[ma-leyz, -muh-; French ma-lez]
a condition of general bodily weakness or discomfort, often marking the onset of a disease.
a vague or unfocused feeling of mental uneasiness, lethargy, or discomfort.

1760–70; < French, Old French; see mal-, ease Unabridged
Based on the Random House Dictionary, © Random House, Inc. 2014.
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World English Dictionary
malaise (mæˈleɪz)
1.  a feeling of unease or depression
2.  a mild sickness, not symptomatic of any disease or ailment
3.  a complex of problems affecting a country, economy, etc: Bulgaria's economic malaise
[C18: from Old French, from mal bad + aiseease]

Collins English Dictionary - Complete & Unabridged 10th Edition
2009 © William Collins Sons & Co. Ltd. 1979, 1986 © HarperCollins
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Word Origin & History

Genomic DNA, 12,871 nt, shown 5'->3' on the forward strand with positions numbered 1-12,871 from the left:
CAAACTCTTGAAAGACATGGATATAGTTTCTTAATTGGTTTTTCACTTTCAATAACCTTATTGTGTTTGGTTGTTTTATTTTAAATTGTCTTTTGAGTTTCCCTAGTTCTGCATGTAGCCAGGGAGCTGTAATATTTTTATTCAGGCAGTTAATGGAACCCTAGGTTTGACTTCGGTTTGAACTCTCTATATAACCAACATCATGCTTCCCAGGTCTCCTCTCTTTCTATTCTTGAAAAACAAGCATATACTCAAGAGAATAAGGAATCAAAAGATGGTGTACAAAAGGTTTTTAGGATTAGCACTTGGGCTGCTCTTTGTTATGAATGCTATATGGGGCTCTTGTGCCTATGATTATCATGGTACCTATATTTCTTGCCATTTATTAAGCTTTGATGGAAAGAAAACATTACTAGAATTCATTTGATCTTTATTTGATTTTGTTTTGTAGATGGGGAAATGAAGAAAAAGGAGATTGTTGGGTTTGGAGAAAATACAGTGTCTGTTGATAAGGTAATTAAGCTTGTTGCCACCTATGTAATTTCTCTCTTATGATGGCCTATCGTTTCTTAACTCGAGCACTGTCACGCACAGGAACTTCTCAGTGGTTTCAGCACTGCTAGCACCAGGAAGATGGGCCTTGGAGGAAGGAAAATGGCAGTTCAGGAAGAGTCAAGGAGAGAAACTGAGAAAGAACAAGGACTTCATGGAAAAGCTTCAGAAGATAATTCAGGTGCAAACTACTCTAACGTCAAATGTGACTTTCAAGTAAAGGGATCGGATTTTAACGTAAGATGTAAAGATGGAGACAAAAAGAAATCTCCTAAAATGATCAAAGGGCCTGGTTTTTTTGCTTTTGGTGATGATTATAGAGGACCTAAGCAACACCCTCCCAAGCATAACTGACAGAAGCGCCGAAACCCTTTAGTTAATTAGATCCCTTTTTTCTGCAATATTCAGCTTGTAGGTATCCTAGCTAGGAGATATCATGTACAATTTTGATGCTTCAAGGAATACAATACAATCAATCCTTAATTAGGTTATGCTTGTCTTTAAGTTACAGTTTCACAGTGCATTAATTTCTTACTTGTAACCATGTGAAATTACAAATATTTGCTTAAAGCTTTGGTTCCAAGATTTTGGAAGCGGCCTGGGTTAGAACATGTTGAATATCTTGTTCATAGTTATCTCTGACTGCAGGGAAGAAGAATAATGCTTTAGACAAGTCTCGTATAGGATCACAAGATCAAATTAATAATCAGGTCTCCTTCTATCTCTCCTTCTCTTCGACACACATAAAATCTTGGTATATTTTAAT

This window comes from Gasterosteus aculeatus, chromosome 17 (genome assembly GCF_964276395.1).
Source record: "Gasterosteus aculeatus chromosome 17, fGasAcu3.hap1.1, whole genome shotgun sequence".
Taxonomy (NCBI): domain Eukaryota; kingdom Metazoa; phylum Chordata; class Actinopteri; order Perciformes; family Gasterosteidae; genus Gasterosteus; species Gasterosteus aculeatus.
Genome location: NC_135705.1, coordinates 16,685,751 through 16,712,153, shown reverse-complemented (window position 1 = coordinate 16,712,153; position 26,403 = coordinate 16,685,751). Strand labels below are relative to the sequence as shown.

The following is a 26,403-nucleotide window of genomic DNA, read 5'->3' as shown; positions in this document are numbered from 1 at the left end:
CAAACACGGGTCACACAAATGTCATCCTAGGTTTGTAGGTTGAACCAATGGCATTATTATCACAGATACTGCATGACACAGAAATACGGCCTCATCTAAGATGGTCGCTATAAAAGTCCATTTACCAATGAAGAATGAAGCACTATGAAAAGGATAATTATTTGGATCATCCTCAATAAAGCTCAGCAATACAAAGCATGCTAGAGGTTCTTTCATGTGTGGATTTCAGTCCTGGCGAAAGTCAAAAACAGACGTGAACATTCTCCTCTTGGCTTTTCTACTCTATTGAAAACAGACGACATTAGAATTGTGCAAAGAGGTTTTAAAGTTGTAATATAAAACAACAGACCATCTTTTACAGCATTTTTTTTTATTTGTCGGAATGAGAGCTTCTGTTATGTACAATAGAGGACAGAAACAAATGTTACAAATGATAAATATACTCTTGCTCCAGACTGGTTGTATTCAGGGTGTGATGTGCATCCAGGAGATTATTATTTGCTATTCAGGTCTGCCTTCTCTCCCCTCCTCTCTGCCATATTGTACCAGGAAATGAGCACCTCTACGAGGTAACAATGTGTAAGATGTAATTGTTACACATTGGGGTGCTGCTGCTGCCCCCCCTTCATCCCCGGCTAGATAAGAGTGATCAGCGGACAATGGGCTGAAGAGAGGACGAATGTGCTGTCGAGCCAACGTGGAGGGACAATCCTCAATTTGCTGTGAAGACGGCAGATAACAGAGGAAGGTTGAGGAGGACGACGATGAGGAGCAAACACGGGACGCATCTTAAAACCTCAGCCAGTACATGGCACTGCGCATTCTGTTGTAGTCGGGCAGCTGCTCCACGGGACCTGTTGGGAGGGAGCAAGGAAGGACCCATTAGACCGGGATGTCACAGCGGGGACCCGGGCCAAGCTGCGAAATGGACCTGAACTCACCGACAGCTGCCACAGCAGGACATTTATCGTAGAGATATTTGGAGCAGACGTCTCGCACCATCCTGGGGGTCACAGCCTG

1768, from Fr. malaise, lit. "ill-ease," from mal "bad" + aise "ease" (see ease).
Online Etymology Dictionary, © 2010 Douglas Harper
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American Heritage
Medical Dictionary

malaise mal·aise (mā-lāz', -lěz')
A vague feeling of bodily discomfort, as at the beginning of an illness.

The American Heritage® Stedman's Medical Dictionary
Copyright © 2002, 2001, 1995 by Houghton Mifflin Company. Published by Houghton Mifflin Company.
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Example sentences
Troubled by what he saw as China's spiritual malaise, he soon abandoned
  medicine to pursue literature.
This creates a sort of malaise because they'll never be satisfied.
And he comes to grip with a malaise that has been with him since childhood.
There's ample melody in the music, and the lyrics hold anguish and malaise.
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